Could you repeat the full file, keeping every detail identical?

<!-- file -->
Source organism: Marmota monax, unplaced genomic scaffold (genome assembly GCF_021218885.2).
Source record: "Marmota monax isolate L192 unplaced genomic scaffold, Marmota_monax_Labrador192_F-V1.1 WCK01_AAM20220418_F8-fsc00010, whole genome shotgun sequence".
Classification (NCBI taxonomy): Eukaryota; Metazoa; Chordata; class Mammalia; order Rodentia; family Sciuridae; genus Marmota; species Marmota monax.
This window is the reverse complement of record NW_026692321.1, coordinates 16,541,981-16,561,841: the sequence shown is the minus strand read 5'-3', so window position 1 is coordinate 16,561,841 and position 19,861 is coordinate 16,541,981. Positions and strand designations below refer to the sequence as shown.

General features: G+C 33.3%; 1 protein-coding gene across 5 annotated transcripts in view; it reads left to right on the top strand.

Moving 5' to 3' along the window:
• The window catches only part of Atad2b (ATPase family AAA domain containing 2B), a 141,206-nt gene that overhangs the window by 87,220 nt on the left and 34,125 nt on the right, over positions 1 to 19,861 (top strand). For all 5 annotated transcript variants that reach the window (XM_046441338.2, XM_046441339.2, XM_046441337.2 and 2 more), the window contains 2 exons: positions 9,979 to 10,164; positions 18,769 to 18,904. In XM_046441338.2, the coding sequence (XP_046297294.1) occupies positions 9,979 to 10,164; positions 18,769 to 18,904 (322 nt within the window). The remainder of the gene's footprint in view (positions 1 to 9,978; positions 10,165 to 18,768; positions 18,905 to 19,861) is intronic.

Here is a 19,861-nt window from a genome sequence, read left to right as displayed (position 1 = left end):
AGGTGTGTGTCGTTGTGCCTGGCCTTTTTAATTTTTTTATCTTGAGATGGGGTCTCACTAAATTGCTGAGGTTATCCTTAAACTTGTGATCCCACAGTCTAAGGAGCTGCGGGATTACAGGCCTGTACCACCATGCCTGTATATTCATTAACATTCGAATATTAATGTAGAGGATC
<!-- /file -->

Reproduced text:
Source organism: Marmota monax, unplaced genomic scaffold (genome assembly GCF_021218885.2).
Source record: "Marmota monax isolate L192 unplaced genomic scaffold, Marmota_monax_Labrador192_F-V1.1 WCK01_AAM20220418_F8-fsc00010, whole genome shotgun sequence".
Classification (NCBI taxonomy): Eukaryota; Metazoa; Chordata; class Mammalia; order Rodentia; family Sciuridae; genus Marmota; species Marmota monax.
This window is the reverse complement of record NW_026692321.1, coordinates 16,541,981-16,561,841: the sequence shown is the minus strand read 5'-3', so window position 1 is coordinate 16,561,841 and position 19,861 is coordinate 16,541,981. Positions and strand designations below refer to the sequence as shown.

General features: G+C 33.3%; 1 protein-coding gene across 5 annotated transcripts in view; it reads left to right on the top strand.

Moving 5' to 3' along the window:
• The window catches only part of Atad2b (ATPase family AAA domain containing 2B), a 141,206-nt gene that overhangs the window by 87,220 nt on the left and 34,125 nt on the right, over positions 1 to 19,861 (top strand). For all 5 annotated transcript variants that reach the window (XM_046441338.2, XM_046441339.2, XM_046441337.2 and 2 more), the window contains 2 exons: positions 9,979 to 10,164; positions 18,769 to 18,904. In XM_046441338.2, the coding sequence (XP_046297294.1) occupies positions 9,979 to 10,164; positions 18,769 to 18,904 (322 nt within the window). The remainder of the gene's footprint in view (positions 1 to 9,978; positions 10,165 to 18,768; positions 18,905 to 19,861) is intronic.

Here is a 19,861-nt window from a genome sequence, read left to right as displayed (position 1 = left end):
AGGTGTGTGTCGTTGTGCCTGGCCTTTTTAATTTTTTTATCTTGAGATGGGGTCTCACTAAATTGCTGAGGTTATCCTTAAACTTGTGATCCCACAGTCTAAGGAGCTGCGGGATTACAGGCCTGTACCACCATGCCTGTATATTCATTAACATTCGAATATTAATGTAGAGGATC